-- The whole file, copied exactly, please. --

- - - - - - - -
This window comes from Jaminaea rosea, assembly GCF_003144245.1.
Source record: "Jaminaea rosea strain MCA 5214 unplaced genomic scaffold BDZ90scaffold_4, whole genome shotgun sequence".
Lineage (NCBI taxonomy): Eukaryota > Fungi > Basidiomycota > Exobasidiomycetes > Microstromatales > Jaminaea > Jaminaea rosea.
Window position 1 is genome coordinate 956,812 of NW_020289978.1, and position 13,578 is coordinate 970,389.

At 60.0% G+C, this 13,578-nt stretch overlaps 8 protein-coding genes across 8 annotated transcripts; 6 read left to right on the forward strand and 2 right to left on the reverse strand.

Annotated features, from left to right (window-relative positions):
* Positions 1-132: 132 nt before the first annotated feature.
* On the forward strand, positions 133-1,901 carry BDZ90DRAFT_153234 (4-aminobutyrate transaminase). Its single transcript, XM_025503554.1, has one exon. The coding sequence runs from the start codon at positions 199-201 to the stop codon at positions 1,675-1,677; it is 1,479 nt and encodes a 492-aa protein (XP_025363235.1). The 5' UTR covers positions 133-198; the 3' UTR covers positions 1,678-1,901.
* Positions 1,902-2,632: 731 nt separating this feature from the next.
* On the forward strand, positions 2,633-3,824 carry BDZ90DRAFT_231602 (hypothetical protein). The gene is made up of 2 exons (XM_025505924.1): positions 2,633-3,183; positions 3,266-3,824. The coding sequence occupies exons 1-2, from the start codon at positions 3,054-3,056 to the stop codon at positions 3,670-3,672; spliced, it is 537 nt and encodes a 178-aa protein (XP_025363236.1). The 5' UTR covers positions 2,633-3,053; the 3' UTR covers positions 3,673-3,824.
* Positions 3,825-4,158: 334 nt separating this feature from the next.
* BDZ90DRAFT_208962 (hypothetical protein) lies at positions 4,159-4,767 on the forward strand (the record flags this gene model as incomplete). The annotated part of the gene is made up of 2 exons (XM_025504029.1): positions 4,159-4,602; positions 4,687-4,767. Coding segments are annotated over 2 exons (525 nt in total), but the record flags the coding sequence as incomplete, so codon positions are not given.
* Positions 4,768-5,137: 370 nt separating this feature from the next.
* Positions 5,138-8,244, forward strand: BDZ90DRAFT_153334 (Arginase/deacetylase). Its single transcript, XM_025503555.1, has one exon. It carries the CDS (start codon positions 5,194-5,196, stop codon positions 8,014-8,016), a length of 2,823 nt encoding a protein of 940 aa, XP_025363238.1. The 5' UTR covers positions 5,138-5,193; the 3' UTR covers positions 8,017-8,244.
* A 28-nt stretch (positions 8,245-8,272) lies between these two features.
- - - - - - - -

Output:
This window comes from Jaminaea rosea, assembly GCF_003144245.1.
Source record: "Jaminaea rosea strain MCA 5214 unplaced genomic scaffold BDZ90scaffold_4, whole genome shotgun sequence".
Lineage (NCBI taxonomy): Eukaryota > Fungi > Basidiomycota > Exobasidiomycetes > Microstromatales > Jaminaea > Jaminaea rosea.
Window position 1 is genome coordinate 956,812 of NW_020289978.1, and position 13,578 is coordinate 970,389.

At 60.0% G+C, this 13,578-nt stretch overlaps 8 protein-coding genes across 8 annotated transcripts; 6 read left to right on the forward strand and 2 right to left on the reverse strand.

Annotated features, from left to right (window-relative positions):
* Positions 1-132: 132 nt before the first annotated feature.
* On the forward strand, positions 133-1,901 carry BDZ90DRAFT_153234 (4-aminobutyrate transaminase). Its single transcript, XM_025503554.1, has one exon. The coding sequence runs from the start codon at positions 199-201 to the stop codon at positions 1,675-1,677; it is 1,479 nt and encodes a 492-aa protein (XP_025363235.1). The 5' UTR covers positions 133-198; the 3' UTR covers positions 1,678-1,901.
* Positions 1,902-2,632: 731 nt separating this feature from the next.
* On the forward strand, positions 2,633-3,824 carry BDZ90DRAFT_231602 (hypothetical protein). The gene is made up of 2 exons (XM_025505924.1): positions 2,633-3,183; positions 3,266-3,824. The coding sequence occupies exons 1-2, from the start codon at positions 3,054-3,056 to the stop codon at positions 3,670-3,672; spliced, it is 537 nt and encodes a 178-aa protein (XP_025363236.1). The 5' UTR covers positions 2,633-3,053; the 3' UTR covers positions 3,673-3,824.
* Positions 3,825-4,158: 334 nt separating this feature from the next.
* BDZ90DRAFT_208962 (hypothetical protein) lies at positions 4,159-4,767 on the forward strand (the record flags this gene model as incomplete). The annotated part of the gene is made up of 2 exons (XM_025504029.1): positions 4,159-4,602; positions 4,687-4,767. Coding segments are annotated over 2 exons (525 nt in total), but the record flags the coding sequence as incomplete, so codon positions are not given.
* Positions 4,768-5,137: 370 nt separating this feature from the next.
* Positions 5,138-8,244, forward strand: BDZ90DRAFT_153334 (Arginase/deacetylase). Its single transcript, XM_025503555.1, has one exon. It carries the CDS (start codon positions 5,194-5,196, stop codon positions 8,014-8,016), a length of 2,823 nt encoding a protein of 940 aa, XP_025363238.1. The 5' UTR covers positions 5,138-5,193; the 3' UTR covers positions 8,017-8,244.
* A 28-nt stretch (positions 8,245-8,272) lies between these two features.